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Don’t Forget to Enjoy Life Along the Way

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I have recently confessed to my girlfriend that I review my checking account multiple times per week…sometimes multiple times per day. My thoughts are always consumed by the next opportunity and how it will help me arrive at my next major goal. I swear it’s not an obsession, I am just incredibly focused when it comes to hitting goals that I have set for myself. For instance, I have recently challenged myself to spend zero dollars at the gas station this month. While this seemed like an impossible goal, I might actually be able to make it through this month without worrying about filling the gas tank.

Thankfully, my girlfriend is okay with my seemingly obsessive behavior, but this doesn’t mean that I shouldn’t take a step back once in a while and evaluate my goals and dreams. Are my aspirations really that important? Do my goals even matter when looking at the grand scheme of life? What truly is important? Certain life events have recently spurred some thoughts on these topics and I thought, “Who better to share my thoughts with than my loyal readers?”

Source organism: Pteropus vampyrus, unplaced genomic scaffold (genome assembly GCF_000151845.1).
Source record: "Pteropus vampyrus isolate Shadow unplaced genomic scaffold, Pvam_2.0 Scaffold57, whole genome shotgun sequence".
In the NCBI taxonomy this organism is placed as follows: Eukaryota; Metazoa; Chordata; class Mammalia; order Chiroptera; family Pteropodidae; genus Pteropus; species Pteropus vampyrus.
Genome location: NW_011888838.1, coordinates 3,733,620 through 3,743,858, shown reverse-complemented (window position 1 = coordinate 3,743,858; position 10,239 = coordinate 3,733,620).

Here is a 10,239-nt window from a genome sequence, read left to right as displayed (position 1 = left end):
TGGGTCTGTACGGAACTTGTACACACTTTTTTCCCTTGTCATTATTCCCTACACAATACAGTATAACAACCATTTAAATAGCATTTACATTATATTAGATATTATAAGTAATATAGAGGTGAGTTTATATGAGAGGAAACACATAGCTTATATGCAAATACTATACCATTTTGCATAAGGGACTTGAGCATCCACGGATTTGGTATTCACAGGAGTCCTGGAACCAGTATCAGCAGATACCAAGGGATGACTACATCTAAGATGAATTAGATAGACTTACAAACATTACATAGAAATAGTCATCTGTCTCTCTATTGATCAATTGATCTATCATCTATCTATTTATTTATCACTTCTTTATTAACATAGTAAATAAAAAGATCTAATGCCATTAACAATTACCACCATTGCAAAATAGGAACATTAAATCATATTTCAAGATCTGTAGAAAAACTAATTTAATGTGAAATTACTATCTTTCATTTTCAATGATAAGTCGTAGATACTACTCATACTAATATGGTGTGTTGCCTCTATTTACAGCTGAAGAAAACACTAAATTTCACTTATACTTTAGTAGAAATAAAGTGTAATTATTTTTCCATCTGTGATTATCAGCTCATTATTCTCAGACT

Life and Death

20140619 - love sunsetUnfortunately, cancer has proven to be quite common in my family. My aunt has battled cancer for many years and my cousin has recently passed away from an 8 year battle with cancer. Since I did not have a close relationship with my cousin, I first suspected that it would not have that great of an impact on my overall life, but after the funeral procession I was noticeably angry. Mostly, I was angry with God for taking someone that was so young and had so much left to do on this earth. At the time of her passing she was only 38 years old and unwillingly left her loving husband and 3 beautiful daughters here on earth, not to mention her parents and siblings.